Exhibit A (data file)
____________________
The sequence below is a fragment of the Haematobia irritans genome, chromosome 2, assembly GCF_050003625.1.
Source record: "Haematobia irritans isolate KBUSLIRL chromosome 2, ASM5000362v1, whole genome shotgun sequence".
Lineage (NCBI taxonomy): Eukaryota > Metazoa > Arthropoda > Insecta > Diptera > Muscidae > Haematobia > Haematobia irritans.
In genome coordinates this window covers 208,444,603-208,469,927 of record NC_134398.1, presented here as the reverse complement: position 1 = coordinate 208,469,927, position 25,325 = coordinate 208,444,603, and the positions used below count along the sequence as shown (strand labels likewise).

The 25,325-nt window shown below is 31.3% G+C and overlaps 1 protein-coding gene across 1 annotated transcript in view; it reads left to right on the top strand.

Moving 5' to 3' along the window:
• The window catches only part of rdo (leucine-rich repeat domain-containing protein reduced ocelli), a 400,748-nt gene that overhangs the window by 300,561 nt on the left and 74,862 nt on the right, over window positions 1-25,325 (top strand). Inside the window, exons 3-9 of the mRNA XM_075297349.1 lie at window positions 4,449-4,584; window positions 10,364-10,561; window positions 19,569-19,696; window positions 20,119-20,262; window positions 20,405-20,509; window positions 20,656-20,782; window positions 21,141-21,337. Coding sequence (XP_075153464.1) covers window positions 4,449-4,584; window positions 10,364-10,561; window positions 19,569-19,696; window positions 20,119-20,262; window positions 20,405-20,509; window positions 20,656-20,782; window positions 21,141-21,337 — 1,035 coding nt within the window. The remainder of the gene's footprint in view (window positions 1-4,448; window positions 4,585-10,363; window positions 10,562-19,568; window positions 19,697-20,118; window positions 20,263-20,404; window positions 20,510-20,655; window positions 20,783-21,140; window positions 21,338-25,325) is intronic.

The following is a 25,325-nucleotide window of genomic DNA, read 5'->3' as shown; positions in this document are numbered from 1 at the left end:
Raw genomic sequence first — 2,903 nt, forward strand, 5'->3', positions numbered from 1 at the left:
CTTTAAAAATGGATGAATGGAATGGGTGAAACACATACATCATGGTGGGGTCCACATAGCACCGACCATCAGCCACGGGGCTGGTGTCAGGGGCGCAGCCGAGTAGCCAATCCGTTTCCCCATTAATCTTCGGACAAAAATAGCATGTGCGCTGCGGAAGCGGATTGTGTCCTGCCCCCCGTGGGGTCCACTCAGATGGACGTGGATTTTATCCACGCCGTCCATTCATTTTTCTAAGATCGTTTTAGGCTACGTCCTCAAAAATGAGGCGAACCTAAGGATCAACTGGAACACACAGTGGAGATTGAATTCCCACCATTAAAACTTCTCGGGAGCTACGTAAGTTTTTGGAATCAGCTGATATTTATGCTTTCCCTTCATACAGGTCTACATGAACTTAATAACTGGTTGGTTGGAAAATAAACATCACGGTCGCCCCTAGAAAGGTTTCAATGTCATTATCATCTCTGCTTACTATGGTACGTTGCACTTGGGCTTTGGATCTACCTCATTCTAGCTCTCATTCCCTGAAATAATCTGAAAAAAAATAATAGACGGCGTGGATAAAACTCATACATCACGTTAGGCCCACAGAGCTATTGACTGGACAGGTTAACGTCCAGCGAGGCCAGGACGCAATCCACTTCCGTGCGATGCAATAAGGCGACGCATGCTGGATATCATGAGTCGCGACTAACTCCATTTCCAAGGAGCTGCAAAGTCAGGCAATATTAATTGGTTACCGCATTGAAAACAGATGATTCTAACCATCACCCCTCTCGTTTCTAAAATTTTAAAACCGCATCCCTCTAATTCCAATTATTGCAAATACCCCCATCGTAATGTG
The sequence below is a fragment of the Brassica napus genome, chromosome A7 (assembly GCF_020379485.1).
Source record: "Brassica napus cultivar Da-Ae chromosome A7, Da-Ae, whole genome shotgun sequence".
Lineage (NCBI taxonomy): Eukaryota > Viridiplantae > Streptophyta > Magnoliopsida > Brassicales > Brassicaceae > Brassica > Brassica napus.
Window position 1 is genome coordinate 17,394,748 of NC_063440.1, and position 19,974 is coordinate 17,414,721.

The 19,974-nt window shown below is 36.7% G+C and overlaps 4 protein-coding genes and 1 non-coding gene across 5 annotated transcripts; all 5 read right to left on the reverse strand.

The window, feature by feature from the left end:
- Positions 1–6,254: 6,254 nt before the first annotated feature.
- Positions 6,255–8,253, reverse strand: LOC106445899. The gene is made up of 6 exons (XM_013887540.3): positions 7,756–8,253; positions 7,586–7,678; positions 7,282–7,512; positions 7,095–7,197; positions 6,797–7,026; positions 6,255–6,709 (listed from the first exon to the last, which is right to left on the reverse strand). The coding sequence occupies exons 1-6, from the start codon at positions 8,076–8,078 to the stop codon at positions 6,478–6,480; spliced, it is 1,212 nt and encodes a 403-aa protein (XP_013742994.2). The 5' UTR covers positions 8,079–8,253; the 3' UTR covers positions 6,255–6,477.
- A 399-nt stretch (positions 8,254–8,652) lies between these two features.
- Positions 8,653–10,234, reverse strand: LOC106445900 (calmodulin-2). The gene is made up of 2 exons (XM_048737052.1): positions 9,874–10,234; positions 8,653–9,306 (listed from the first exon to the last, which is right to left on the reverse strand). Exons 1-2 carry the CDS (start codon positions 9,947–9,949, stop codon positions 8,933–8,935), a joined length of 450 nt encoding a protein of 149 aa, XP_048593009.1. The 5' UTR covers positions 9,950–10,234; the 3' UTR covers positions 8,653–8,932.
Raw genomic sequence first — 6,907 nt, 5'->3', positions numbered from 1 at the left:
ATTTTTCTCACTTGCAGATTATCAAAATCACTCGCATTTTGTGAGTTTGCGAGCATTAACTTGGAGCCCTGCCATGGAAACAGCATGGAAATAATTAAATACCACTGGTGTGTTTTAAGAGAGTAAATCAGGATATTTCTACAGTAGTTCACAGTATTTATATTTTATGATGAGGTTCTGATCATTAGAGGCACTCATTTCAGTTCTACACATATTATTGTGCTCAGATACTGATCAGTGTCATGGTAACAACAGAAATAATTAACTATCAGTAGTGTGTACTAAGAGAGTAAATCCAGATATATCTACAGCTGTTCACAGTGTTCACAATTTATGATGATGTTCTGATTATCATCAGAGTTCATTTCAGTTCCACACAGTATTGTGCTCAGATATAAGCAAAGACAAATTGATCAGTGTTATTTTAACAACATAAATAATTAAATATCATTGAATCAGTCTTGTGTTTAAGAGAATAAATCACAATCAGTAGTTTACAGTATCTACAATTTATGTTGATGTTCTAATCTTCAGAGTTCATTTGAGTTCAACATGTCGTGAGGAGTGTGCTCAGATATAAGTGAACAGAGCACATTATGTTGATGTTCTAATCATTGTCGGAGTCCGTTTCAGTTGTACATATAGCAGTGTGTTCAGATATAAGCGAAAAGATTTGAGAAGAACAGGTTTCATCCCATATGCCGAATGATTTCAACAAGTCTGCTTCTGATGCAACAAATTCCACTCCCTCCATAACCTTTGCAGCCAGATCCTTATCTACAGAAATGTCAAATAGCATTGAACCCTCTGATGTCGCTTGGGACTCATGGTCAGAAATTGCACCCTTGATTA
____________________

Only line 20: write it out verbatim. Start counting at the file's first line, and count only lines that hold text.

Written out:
- Positions 8,653–10,234, reverse strand: LOC106445900 (calmodulin-2). The gene is made up of 2 exons (XM_048737052.1): positions 9,874–10,234; positions 8,653–9,306 (listed from the first exon to the last, which is right to left on the reverse strand). Exons 1-2 carry the CDS (start codon positions 9,947–9,949, stop codon positions 8,933–8,935), a joined length of 450 nt encoding a protein of 149 aa, XP_048593009.1. The 5' UTR covers positions 9,950–10,234; the 3' UTR covers positions 8,653–8,932.